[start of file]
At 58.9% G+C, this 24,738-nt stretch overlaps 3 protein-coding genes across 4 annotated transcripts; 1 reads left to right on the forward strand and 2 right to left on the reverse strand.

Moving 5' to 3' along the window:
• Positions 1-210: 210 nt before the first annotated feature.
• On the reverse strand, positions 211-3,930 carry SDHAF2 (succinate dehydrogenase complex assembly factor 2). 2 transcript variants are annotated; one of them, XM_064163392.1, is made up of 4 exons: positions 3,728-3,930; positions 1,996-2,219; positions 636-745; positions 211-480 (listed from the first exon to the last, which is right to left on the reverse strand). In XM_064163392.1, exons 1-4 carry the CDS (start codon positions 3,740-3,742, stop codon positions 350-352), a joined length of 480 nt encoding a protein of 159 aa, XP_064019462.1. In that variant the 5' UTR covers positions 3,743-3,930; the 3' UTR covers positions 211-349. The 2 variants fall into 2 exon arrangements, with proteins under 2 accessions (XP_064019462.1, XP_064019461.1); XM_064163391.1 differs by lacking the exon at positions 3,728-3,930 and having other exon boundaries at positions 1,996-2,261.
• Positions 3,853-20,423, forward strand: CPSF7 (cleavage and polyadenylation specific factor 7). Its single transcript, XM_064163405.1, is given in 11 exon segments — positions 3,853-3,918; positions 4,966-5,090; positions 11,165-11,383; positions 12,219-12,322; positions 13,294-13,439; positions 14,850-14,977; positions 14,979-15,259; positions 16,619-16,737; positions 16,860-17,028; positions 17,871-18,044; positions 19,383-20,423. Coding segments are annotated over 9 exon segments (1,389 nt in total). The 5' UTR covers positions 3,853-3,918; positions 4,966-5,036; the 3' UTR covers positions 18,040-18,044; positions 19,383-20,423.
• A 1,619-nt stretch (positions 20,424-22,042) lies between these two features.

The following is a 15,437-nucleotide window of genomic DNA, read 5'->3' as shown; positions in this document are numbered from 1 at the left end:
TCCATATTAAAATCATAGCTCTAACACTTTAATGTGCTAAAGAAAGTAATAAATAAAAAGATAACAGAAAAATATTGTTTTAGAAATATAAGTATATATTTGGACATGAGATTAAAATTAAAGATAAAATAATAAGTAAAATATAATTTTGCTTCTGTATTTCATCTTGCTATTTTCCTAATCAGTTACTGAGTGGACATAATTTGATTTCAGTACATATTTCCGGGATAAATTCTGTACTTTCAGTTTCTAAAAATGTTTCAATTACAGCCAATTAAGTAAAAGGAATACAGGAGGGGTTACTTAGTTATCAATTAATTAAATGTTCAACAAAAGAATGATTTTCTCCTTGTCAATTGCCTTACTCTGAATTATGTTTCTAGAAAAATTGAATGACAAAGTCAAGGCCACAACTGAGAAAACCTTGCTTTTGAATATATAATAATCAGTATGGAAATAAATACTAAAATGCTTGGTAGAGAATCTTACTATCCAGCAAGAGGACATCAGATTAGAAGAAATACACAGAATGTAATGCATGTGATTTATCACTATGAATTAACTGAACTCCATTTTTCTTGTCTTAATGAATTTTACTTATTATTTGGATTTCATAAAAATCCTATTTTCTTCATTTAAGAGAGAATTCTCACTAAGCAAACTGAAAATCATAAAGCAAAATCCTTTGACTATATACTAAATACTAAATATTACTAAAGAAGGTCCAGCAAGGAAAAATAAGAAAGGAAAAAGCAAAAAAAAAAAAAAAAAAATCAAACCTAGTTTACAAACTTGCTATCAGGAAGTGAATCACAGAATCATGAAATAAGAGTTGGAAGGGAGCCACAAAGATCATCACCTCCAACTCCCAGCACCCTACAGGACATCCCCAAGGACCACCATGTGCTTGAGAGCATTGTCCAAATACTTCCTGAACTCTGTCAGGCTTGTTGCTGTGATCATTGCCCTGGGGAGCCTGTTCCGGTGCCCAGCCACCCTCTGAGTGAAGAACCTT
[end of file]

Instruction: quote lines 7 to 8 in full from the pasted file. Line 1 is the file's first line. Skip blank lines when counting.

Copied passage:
The following is a 15,437-nucleotide window of genomic DNA, read 5'->3' as shown; positions in this document are numbered from 1 at the left end:
TCCATATTAAAATCATAGCTCTAACACTTTAATGTGCTAAAGAAAGTAATAAATAAAAAGATAACAGAAAAATATTGTTTTAGAAATATAAGTATATATTTGGACATGAGATTAAAATTAAAGATAAAATAATAAGTAAAATATAATTTTGCTTCTGTATTTCATCTTGCTATTTTCCTAATCAGTTACTGAGTGGACATAATTTGATTTCAGTACATATTTCCGGGATAAATTCTGTACTTTCAGTTTCTAAAAATGTTTCAATTACAGCCAATTAAGTAAAAGGAATACAGGAGGGGTTACTTAGTTATCAATTAATTAAATGTTCAACAAAAGAATGATTTTCTCCTTGTCAATTGCCTTACTCTGAATTATGTTTCTAGAAAAATTGAATGACAAAGTCAAGGCCACAACTGAGAAAACCTTGCTTTTGAATATATAATAATCAGTATGGAAATAAATACTAAAATGCTTGGTAGAGAATCTTACTATCCAGCAAGAGGACATCAGATTAGAAGAAATACACAGAATGTAATGCATGTGATTTATCACTATGAATTAACTGAACTCCATTTTTCTTGTCTTAATGAATTTTACTTATTATTTGGATTTCATAAAAATCCTATTTTCTTCATTTAAGAGAGAATTCTCACTAAGCAAACTGAAAATCATAAAGCAAAATCCTTTGACTATATACTAAATACTAAATATTACTAAAGAAGGTCCAGCAAGGAAAAATAAGAAAGGAAAAAGCAAAAAAAAAAAAAAAAAAATCAAACCTAGTTTACAAACTTGCTATCAGGAAGTGAATCACAGAATCATGAAATAAGAGTTGGAAGGGAGCCACAAAGATCATCACCTCCAACTCCCAGCACCCTACAGGACATCCCCAAGGACCACCATGTGCTTGAGAGCATTGTCCAAATACTTCCTGAACTCTGTCAGGCTTGTTGCTGTGATCATTGCCCTGGGGAGCCTGTTCCGGTGCCCAGCCACCCTCTGAGTGAAGAACCTT